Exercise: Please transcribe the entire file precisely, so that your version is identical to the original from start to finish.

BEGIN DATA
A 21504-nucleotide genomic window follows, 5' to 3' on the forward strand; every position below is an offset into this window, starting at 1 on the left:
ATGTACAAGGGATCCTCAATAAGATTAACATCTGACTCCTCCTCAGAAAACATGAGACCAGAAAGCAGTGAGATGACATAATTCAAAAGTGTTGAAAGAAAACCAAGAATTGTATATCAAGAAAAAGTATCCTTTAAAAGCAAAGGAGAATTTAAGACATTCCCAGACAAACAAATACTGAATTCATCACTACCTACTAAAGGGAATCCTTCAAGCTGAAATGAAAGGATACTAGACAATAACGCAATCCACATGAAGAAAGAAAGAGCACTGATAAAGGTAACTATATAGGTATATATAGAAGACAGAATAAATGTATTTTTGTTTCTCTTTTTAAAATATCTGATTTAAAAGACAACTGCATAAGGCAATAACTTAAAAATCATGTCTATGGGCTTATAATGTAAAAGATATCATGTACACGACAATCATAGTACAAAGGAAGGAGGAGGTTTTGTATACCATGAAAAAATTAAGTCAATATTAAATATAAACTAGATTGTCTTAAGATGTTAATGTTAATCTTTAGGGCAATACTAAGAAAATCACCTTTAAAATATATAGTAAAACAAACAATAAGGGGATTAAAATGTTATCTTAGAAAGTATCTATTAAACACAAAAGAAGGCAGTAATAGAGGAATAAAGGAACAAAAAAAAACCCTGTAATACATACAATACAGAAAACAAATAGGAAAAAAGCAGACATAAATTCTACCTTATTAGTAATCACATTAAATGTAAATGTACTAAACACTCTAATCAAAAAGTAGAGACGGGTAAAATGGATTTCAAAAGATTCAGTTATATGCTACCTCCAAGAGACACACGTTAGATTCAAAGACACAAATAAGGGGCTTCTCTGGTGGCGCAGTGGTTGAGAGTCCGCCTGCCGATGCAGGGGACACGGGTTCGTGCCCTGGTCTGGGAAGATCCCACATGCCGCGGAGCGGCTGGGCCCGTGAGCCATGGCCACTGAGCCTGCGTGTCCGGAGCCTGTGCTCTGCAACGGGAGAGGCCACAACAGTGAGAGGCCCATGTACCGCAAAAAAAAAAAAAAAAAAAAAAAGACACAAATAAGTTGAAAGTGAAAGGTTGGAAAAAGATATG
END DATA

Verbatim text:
A 21504-nucleotide genomic window follows, 5' to 3' on the forward strand; every position below is an offset into this window, starting at 1 on the left:
ATGTACAAGGGATCCTCAATAAGATTAACATCTGACTCCTCCTCAGAAAACATGAGACCAGAAAGCAGTGAGATGACATAATTCAAAAGTGTTGAAAGAAAACCAAGAATTGTATATCAAGAAAAAGTATCCTTTAAAAGCAAAGGAGAATTTAAGACATTCCCAGACAAACAAATACTGAATTCATCACTACCTACTAAAGGGAATCCTTCAAGCTGAAATGAAAGGATACTAGACAATAACGCAATCCACATGAAGAAAGAAAGAGCACTGATAAAGGTAACTATATAGGTATATATAGAAGACAGAATAAATGTATTTTTGTTTCTCTTTTTAAAATATCTGATTTAAAAGACAACTGCATAAGGCAATAACTTAAAAATCATGTCTATGGGCTTATAATGTAAAAGATATCATGTACACGACAATCATAGTACAAAGGAAGGAGGAGGTTTTGTATACCATGAAAAAATTAAGTCAATATTAAATATAAACTAGATTGTCTTAAGATGTTAATGTTAATCTTTAGGGCAATACTAAGAAAATCACCTTTAAAATATATAGTAAAACAAACAATAAGGGGATTAAAATGTTATCTTAGAAAGTATCTATTAAACACAAAAGAAGGCAGTAATAGAGGAATAAAGGAACAAAAAAAAACCCTGTAATACATACAATACAGAAAACAAATAGGAAAAAAGCAGACATAAATTCTACCTTATTAGTAATCACATTAAATGTAAATGTACTAAACACTCTAATCAAAAAGTAGAGACGGGTAAAATGGATTTCAAAAGATTCAGTTATATGCTACCTCCAAGAGACACACGTTAGATTCAAAGACACAAATAAGGGGCTTCTCTGGTGGCGCAGTGGTTGAGAGTCCGCCTGCCGATGCAGGGGACACGGGTTCGTGCCCTGGTCTGGGAAGATCCCACATGCCGCGGAGCGGCTGGGCCCGTGAGCCATGGCCACTGAGCCTGCGTGTCCGGAGCCTGTGCTCTGCAACGGGAGAGGCCACAACAGTGAGAGGCCCATGTACCGCAAAAAAAAAAAAAAAAAAAAAAAGACACAAATAAGTTGAAAGTGAAAGGTTGGAAAAAGATATG